At 41 years old, G.B. Lamar married Harriet De Cazeneau in 1839, and together they had another five children. By 1846 Charles Lamar had grown up and was trusted to run Gazaway’s businesses in Georgia on his own. G. B. Lamar relocated the rest of his family to Brooklyn, New York, where he helped to launch a new business, The Bank of the Republic, dealing primarily with southern trade.
He trusted his son, but he disapproved heartily of his son’s association with the slave trade. Charles was the owner of a slave ship, Wanderer, and was working to revive the international slave trade, which was abolished in the United States in 1808. The Wanderer was the last ship to be reported as bringing a cargo of slaves from Africa to the United States, in November 1858, when the Wanderer docked at Jekyll Island, Georgia with 303 slaves. The government prosecuted, but did not win the case against Charles Lamar. His father’s views on his son’s activities in the slave trade were clear in a missive he wrote to his son:
“…An expedition to the moon would have been equally sensible, and no more contrary to the laws of Providence. May God forgive you for all your attempts to violate his will and his laws.”
Nevertheless, his son was the one in charge of his interests in Georgia while he was away. Then, as is still too often now, morals did not interfere with business.
All went rather well for G. B. Lamar, until the Civil War broke out. For a short while, he was even a secret agent for the South, and organized a shipment of 10,000 muskets to Georgia to prepare the southern forces. In May of 1861, he left New York and returned to Savannah, to take personal control of his businesses there during the hostilities. While back in Savannah, G. B. Lamar became the president of the Bank of Commerce, which issued these two notes, bearing his signature. He seems to have been in a rather large position of influence, as he had been an advisor to several members of the Confederate government, including Georgia Governor Joseph Brown and CSA President Jefferson Davis. As a financial advisor, he recognized that the method of borrowing money to fund the war was too costly, and he was a strong advocate for maintaining a purely defensive posture. The South, unlike the North, did not enact an income tax for funding the war, and issued many bonds and promissory notes.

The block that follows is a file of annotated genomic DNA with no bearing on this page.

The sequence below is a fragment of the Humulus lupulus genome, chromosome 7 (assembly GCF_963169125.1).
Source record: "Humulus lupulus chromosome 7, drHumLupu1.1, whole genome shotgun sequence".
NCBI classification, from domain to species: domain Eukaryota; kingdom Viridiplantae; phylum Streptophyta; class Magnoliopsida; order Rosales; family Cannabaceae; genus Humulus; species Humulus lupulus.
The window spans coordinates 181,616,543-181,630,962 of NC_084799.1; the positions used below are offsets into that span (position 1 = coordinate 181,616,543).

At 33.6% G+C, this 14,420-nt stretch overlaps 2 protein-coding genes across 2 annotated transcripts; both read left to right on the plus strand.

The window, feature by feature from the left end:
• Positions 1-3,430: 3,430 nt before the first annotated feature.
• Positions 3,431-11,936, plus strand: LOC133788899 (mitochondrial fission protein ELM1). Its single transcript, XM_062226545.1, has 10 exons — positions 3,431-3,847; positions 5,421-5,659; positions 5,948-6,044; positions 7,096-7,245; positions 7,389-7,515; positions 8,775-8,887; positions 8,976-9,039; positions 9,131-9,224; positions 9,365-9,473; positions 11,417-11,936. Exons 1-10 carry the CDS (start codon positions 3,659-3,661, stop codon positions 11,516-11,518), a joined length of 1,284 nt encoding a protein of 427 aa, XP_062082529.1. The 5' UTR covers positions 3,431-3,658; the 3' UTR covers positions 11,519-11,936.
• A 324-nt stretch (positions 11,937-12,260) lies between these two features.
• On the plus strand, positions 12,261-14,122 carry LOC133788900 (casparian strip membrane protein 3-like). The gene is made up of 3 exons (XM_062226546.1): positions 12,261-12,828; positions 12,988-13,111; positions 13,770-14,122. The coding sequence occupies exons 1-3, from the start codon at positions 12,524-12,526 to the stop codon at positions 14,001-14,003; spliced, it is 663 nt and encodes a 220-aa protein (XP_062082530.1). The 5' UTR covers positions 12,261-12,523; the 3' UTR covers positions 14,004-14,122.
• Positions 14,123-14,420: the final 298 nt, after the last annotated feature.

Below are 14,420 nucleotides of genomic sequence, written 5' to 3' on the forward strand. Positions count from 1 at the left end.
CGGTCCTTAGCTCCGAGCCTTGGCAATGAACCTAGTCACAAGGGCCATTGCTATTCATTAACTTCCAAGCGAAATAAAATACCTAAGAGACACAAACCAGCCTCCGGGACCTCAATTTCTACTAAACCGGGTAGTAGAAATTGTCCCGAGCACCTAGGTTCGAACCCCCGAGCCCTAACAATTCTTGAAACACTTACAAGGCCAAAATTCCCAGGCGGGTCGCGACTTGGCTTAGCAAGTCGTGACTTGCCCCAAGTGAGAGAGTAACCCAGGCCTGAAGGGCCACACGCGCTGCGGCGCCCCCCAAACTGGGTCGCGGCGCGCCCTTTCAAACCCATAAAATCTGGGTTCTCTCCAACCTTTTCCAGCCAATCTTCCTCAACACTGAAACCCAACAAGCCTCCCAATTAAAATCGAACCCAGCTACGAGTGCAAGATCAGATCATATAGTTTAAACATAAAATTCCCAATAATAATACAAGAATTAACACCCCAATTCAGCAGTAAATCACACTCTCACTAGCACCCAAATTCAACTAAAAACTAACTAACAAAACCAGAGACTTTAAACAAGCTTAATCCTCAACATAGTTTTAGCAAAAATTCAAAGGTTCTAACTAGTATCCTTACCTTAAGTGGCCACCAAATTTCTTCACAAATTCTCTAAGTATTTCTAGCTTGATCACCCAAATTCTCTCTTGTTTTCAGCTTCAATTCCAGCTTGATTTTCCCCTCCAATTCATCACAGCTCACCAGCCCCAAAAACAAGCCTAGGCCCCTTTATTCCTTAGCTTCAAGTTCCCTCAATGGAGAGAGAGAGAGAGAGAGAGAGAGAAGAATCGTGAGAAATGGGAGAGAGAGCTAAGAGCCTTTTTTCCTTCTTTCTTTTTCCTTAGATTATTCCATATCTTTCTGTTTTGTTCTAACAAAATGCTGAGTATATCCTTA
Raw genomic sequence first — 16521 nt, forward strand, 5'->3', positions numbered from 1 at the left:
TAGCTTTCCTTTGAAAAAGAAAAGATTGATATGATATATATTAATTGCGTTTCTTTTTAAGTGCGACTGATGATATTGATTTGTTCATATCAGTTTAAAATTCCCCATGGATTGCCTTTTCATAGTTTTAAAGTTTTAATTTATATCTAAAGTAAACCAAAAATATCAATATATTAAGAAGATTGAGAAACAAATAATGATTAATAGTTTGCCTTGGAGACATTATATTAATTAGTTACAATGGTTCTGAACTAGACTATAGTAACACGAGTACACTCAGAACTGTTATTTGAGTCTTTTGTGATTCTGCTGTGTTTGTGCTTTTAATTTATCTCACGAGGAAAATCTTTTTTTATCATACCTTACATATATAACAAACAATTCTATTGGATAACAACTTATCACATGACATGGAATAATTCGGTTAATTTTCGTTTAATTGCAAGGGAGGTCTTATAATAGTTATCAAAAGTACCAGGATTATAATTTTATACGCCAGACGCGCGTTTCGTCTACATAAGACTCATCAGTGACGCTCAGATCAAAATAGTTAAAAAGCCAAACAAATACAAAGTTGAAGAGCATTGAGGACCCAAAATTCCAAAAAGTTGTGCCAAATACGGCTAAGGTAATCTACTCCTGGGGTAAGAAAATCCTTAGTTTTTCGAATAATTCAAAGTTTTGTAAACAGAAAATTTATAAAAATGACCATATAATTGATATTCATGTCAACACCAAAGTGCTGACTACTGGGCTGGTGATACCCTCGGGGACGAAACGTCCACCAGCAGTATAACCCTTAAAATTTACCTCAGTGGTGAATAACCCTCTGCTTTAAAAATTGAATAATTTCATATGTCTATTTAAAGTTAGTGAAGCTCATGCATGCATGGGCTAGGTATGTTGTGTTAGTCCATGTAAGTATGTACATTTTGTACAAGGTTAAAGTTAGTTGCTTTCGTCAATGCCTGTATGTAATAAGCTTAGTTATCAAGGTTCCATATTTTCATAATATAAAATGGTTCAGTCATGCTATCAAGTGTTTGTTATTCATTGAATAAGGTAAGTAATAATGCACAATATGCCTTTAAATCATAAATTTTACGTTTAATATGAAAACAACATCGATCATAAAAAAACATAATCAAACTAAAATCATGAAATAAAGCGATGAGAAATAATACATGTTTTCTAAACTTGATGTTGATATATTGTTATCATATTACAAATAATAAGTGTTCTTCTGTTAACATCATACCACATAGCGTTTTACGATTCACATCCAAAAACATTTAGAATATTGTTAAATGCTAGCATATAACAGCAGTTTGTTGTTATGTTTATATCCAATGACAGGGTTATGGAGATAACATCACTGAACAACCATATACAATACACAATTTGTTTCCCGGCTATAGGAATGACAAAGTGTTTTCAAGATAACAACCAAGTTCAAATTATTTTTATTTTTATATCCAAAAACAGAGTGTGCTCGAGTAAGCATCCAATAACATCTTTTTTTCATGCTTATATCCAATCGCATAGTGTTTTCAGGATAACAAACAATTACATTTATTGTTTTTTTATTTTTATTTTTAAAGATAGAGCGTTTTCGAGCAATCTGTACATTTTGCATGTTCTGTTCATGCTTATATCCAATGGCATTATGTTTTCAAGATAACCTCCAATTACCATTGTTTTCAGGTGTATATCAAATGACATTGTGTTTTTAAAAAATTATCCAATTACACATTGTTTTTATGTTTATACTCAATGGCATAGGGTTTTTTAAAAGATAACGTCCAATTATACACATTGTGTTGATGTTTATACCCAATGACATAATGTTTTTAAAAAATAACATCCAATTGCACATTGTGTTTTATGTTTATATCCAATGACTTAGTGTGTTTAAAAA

In October 1863, G. B. Lamar called a meeting with all the bankers in the Confederate States in order to address the state of Confederate issued currency. He had little influence, and as we know now, it was very late in the war for such a consideration.